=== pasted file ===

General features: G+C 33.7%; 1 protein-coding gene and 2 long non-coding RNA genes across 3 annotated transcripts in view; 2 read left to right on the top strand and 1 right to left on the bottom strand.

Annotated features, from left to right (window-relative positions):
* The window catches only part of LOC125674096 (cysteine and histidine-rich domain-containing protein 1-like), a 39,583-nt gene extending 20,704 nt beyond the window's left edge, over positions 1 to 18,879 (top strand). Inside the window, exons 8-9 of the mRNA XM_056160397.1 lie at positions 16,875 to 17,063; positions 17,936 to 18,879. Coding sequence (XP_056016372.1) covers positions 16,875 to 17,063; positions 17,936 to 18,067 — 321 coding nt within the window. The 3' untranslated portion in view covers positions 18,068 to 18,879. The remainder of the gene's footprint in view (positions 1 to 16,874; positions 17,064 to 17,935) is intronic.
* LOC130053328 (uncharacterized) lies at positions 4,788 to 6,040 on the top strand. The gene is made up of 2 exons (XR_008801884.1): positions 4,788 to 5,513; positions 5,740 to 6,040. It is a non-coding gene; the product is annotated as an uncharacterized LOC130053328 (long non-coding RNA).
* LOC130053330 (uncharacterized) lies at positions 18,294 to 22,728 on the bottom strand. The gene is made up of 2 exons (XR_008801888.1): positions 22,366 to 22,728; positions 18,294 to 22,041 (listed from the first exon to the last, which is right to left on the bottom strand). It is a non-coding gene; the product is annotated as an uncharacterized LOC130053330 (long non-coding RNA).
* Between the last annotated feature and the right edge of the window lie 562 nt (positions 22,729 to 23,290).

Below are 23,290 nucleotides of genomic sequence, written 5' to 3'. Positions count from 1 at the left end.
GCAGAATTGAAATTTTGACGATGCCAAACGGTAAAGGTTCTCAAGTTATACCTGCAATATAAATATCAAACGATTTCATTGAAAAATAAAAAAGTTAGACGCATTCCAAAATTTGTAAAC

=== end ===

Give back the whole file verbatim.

General features: G+C 33.7%; 1 protein-coding gene and 2 long non-coding RNA genes across 3 annotated transcripts in view; 2 read left to right on the top strand and 1 right to left on the bottom strand.

Annotated features, from left to right (window-relative positions):
* The window catches only part of LOC125674096 (cysteine and histidine-rich domain-containing protein 1-like), a 39,583-nt gene extending 20,704 nt beyond the window's left edge, over positions 1 to 18,879 (top strand). Inside the window, exons 8-9 of the mRNA XM_056160397.1 lie at positions 16,875 to 17,063; positions 17,936 to 18,879. Coding sequence (XP_056016372.1) covers positions 16,875 to 17,063; positions 17,936 to 18,067 — 321 coding nt within the window. The 3' untranslated portion in view covers positions 18,068 to 18,879. The remainder of the gene's footprint in view (positions 1 to 16,874; positions 17,064 to 17,935) is intronic.
* LOC130053328 (uncharacterized) lies at positions 4,788 to 6,040 on the top strand. The gene is made up of 2 exons (XR_008801884.1): positions 4,788 to 5,513; positions 5,740 to 6,040. It is a non-coding gene; the product is annotated as an uncharacterized LOC130053328 (long non-coding RNA).
* LOC130053330 (uncharacterized) lies at positions 18,294 to 22,728 on the bottom strand. The gene is made up of 2 exons (XR_008801888.1): positions 22,366 to 22,728; positions 18,294 to 22,041 (listed from the first exon to the last, which is right to left on the bottom strand). It is a non-coding gene; the product is annotated as an uncharacterized LOC130053330 (long non-coding RNA).
* Between the last annotated feature and the right edge of the window lie 562 nt (positions 22,729 to 23,290).

Below are 23,290 nucleotides of genomic sequence, written 5' to 3'. Positions count from 1 at the left end.
GCAGAATTGAAATTTTGACGATGCCAAACGGTAAAGGTTCTCAAGTTATACCTGCAATATAAATATCAAACGATTTCATTGAAAAATAAAAAAGTTAGACGCATTCCAAAATTTGTAAAC